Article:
A number of commentators including the incredibly insightful Ian Taylor of Travel Weekly have written recently about the impact that the recent heatwave in the UK has had on the traditional summer beach holiday and in particular the late booking market.
However people that I talk to who work in other sectors such as adventure travel, specialist tour operators and other niche sectors are sounding very bullish. These sectors are far less weather dependent and tend to avoid having to discount as they have far less committed stock.
It is understandable that TUI divested of its specialist travel portfolio as it was relatively insignificant compared to the huge scale of its charter operations; and Thomas Cook rightly had to protect its core business when it experienced financial challenges a few years back. But surely its going to be the experiential travel sector where the future growth opportunities lie.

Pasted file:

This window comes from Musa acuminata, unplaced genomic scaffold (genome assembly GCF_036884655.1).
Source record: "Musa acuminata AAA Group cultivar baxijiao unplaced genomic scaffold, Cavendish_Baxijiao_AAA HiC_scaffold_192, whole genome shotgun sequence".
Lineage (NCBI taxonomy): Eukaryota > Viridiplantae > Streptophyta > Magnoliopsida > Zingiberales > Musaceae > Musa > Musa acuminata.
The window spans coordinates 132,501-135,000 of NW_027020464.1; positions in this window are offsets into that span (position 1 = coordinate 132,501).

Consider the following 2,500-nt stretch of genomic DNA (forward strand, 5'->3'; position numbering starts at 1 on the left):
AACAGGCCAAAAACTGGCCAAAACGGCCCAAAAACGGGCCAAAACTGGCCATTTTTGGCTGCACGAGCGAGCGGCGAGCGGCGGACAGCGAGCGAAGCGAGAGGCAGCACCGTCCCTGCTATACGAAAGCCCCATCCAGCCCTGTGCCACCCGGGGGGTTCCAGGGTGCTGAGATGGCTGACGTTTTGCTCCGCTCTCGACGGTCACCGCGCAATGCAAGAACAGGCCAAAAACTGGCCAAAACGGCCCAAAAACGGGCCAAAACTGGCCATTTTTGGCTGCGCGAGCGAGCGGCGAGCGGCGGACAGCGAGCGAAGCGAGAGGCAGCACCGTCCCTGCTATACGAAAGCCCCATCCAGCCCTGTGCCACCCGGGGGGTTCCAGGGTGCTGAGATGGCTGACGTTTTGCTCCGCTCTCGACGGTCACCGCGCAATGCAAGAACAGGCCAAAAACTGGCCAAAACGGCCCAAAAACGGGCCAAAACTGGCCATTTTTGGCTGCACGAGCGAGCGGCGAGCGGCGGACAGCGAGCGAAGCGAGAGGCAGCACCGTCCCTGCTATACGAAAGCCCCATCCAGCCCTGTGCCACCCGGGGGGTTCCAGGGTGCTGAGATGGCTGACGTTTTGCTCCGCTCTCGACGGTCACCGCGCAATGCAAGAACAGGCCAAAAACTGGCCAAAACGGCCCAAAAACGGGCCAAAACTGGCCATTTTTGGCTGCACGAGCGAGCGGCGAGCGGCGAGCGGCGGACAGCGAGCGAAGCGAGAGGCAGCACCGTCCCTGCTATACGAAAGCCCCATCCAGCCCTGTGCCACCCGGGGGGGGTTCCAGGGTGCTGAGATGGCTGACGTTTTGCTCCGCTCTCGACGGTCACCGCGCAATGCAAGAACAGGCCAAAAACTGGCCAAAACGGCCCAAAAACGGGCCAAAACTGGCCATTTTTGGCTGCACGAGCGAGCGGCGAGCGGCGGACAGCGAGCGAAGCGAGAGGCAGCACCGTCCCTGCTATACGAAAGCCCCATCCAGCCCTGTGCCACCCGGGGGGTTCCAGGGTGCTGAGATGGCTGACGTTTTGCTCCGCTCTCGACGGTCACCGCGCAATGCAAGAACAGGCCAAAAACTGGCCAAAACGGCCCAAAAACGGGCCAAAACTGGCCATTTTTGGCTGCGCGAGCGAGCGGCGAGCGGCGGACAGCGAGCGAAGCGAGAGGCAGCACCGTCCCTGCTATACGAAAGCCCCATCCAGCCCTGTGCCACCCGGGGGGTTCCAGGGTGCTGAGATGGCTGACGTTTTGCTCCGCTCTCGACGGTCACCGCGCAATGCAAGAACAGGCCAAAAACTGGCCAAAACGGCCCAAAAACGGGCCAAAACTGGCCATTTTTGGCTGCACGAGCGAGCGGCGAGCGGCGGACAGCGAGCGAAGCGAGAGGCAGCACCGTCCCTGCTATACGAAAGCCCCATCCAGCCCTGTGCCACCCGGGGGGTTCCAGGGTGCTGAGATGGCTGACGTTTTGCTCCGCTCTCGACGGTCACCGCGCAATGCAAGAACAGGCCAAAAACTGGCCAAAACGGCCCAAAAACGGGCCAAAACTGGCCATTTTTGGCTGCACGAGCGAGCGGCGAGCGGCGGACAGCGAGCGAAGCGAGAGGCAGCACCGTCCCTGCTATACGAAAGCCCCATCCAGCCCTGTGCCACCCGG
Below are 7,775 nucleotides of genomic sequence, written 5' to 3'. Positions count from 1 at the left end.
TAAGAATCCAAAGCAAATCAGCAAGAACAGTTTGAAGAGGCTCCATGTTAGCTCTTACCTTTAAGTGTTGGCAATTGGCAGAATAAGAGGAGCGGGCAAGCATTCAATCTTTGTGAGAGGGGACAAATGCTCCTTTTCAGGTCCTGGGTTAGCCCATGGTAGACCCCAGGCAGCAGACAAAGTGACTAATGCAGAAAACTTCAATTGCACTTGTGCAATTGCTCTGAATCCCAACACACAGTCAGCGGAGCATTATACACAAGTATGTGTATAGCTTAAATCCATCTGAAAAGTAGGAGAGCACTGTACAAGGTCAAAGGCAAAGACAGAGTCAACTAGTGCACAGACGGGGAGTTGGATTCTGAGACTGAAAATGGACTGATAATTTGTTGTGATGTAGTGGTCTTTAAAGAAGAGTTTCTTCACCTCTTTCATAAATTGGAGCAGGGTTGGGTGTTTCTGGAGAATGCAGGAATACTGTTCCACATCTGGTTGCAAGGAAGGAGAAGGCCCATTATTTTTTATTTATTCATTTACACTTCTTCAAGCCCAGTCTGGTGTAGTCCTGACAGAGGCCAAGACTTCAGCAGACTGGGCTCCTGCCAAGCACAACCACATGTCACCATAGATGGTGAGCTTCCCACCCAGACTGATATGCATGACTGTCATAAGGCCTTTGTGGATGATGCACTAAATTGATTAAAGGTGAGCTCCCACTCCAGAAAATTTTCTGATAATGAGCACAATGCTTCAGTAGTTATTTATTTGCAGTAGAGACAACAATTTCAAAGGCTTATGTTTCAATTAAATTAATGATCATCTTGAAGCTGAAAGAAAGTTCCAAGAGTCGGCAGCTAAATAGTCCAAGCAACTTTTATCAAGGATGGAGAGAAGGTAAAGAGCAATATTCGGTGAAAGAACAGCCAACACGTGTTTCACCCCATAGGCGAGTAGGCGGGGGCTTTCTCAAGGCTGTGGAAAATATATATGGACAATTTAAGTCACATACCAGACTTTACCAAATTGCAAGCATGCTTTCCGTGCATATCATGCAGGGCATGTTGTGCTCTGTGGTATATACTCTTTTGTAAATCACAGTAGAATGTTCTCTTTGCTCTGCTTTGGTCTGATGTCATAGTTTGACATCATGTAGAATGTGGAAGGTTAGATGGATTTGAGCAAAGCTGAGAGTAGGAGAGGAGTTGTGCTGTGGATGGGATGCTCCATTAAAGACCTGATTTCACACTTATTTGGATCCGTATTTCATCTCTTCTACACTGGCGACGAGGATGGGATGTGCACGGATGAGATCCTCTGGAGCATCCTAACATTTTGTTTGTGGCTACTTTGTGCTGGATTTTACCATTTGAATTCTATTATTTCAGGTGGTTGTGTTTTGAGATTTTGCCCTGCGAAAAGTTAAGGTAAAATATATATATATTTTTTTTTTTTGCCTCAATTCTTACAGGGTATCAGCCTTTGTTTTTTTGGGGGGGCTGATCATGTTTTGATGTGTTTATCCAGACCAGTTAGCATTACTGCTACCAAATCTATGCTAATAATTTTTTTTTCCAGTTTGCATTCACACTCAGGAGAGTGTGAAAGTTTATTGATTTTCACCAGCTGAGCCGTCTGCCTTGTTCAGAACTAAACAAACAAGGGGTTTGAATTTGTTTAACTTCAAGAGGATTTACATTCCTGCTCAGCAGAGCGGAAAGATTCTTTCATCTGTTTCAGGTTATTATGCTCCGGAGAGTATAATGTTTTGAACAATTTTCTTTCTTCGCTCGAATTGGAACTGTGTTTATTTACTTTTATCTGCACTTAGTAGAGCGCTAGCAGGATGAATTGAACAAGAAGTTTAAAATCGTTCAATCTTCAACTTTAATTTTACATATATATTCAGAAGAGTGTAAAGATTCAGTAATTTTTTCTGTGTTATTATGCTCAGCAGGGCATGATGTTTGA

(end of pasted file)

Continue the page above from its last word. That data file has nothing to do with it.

Everybody agrees the long heatwave in Europe hit the outbound market for late bookings this summer, although looking at London’s cloudy skies it is hard to think this will prove a systemic problem. Travel groups from Thomas Cook and TUI to easyJet and UK online travel agency On the Beach referenced the weather in recent trading updates, and both Cook and TUI tempered the expectations of investors. In third-quarter results at the end of July, Thomas Cook reported group bookings “impacted by the sustained period of hot weather”, and this was the line picked up by most of the media. This may be the overriding reason both companies saw their share prices fall at the start of this week – though only by 2% or so.